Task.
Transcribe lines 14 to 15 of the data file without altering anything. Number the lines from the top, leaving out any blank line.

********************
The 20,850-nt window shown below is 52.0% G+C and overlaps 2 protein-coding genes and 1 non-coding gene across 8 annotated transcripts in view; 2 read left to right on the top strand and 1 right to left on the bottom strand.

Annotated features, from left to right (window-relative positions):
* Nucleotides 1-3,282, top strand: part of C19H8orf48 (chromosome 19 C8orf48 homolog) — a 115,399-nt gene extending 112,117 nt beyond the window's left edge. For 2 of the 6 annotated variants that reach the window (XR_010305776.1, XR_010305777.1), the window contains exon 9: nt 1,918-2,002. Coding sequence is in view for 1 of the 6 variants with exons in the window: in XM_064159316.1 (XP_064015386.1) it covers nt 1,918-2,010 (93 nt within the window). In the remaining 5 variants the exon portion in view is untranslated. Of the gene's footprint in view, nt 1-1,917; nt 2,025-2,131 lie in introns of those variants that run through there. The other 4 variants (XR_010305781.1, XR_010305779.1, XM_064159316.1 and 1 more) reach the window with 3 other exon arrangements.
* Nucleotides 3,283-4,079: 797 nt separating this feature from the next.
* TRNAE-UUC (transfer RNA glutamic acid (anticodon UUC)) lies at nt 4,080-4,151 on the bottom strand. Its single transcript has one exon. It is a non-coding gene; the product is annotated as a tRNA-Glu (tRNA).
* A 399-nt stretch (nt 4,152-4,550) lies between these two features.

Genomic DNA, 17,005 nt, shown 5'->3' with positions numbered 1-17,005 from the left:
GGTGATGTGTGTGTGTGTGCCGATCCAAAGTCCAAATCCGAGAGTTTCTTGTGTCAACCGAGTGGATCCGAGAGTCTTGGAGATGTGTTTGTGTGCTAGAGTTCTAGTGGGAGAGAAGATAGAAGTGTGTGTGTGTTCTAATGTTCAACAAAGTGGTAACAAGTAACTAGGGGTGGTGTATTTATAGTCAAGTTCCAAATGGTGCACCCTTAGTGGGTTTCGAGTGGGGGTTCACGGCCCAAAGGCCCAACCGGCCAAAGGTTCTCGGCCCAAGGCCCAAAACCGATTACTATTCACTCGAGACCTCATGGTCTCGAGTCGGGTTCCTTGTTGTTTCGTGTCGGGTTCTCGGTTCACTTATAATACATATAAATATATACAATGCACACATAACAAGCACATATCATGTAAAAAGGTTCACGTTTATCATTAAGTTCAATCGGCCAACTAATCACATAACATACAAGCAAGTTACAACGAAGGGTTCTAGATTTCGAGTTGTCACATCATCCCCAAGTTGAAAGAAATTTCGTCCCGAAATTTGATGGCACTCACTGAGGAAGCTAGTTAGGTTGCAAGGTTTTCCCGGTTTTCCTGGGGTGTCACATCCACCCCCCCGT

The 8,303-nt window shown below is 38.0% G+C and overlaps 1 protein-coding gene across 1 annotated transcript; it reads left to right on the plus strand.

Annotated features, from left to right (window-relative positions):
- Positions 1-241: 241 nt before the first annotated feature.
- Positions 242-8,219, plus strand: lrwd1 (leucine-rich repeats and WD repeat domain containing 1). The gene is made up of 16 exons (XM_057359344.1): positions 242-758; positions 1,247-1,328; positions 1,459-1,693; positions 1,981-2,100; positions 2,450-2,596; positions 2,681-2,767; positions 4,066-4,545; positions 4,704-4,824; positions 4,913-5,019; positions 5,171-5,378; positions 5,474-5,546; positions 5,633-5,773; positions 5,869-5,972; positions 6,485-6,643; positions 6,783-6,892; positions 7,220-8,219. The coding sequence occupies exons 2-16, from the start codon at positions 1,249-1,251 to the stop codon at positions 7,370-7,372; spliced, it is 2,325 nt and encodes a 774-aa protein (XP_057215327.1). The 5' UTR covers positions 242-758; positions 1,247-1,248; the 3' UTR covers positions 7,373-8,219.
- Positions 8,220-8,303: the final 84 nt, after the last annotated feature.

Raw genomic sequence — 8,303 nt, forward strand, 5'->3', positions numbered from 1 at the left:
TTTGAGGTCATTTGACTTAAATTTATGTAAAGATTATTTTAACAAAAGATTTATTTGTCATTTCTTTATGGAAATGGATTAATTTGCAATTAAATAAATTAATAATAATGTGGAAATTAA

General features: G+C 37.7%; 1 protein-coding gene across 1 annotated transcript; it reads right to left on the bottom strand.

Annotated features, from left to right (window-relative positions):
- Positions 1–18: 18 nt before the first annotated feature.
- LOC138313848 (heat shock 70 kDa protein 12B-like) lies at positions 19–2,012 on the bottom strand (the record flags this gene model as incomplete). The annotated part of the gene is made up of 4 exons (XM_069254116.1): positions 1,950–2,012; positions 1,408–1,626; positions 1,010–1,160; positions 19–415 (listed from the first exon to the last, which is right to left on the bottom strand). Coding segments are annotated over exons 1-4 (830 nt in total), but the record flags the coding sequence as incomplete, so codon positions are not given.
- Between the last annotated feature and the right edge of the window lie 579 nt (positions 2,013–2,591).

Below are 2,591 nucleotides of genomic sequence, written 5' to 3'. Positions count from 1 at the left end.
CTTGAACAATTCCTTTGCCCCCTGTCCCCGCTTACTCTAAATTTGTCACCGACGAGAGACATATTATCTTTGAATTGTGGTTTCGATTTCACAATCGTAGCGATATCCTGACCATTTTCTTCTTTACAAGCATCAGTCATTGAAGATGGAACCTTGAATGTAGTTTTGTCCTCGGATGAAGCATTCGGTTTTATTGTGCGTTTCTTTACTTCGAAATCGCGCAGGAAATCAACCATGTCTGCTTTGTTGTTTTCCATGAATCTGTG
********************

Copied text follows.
Raw genomic sequence — 8,303 nt, forward strand, 5'->3', positions numbered from 1 at the left:
TTTGAGGTCATTTGACTTAAATTTATGTAAAGATTATTTTAACAAAAGATTTATTTGTCATTTCTTTATGGAAATGGATTAATTTGCAATTAAATAAATTAATAATAATGTGGAAATTAA